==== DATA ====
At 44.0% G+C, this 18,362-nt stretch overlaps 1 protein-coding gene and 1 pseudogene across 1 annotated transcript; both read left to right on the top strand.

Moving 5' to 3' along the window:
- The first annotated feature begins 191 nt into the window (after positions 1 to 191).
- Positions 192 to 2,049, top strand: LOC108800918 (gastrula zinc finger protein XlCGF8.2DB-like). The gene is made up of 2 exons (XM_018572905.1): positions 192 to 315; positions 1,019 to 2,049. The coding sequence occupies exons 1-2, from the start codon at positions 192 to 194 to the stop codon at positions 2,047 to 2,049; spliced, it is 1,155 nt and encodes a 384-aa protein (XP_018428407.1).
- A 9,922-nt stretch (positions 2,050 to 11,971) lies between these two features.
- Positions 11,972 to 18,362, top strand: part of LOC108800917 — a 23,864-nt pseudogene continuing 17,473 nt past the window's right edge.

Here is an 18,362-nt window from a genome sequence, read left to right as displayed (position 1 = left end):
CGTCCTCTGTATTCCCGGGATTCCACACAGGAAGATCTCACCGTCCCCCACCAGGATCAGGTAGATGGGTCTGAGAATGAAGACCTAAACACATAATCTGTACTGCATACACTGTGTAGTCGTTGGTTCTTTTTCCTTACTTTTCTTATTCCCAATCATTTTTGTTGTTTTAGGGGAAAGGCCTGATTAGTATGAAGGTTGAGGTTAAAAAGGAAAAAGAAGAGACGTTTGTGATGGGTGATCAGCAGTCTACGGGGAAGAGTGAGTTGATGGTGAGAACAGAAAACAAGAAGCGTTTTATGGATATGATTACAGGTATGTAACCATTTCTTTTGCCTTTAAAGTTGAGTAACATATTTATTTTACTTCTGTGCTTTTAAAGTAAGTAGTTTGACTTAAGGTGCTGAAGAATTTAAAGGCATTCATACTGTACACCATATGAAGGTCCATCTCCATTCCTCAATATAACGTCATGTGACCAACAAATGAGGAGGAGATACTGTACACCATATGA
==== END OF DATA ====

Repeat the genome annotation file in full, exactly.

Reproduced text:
At 44.0% G+C, this 18,362-nt stretch overlaps 1 protein-coding gene and 1 pseudogene across 1 annotated transcript; both read left to right on the top strand.

Moving 5' to 3' along the window:
- The first annotated feature begins 191 nt into the window (after positions 1 to 191).
- Positions 192 to 2,049, top strand: LOC108800918 (gastrula zinc finger protein XlCGF8.2DB-like). The gene is made up of 2 exons (XM_018572905.1): positions 192 to 315; positions 1,019 to 2,049. The coding sequence occupies exons 1-2, from the start codon at positions 192 to 194 to the stop codon at positions 2,047 to 2,049; spliced, it is 1,155 nt and encodes a 384-aa protein (XP_018428407.1).
- A 9,922-nt stretch (positions 2,050 to 11,971) lies between these two features.
- Positions 11,972 to 18,362, top strand: part of LOC108800917 — a 23,864-nt pseudogene continuing 17,473 nt past the window's right edge.

Here is an 18,362-nt window from a genome sequence, read left to right as displayed (position 1 = left end):
CGTCCTCTGTATTCCCGGGATTCCACACAGGAAGATCTCACCGTCCCCCACCAGGATCAGGTAGATGGGTCTGAGAATGAAGACCTAAACACATAATCTGTACTGCATACACTGTGTAGTCGTTGGTTCTTTTTCCTTACTTTTCTTATTCCCAATCATTTTTGTTGTTTTAGGGGAAAGGCCTGATTAGTATGAAGGTTGAGGTTAAAAAGGAAAAAGAAGAGACGTTTGTGATGGGTGATCAGCAGTCTACGGGGAAGAGTGAGTTGATGGTGAGAACAGAAAACAAGAAGCGTTTTATGGATATGATTACAGGTATGTAACCATTTCTTTTGCCTTTAAAGTTGAGTAACATATTTATTTTACTTCTGTGCTTTTAAAGTAAGTAGTTTGACTTAAGGTGCTGAAGAATTTAAAGGCATTCATACTGTACACCATATGAAGGTCCATCTCCATTCCTCAATATAACGTCATGTGACCAACAAATGAGGAGGAGATACTGTACACCATATGA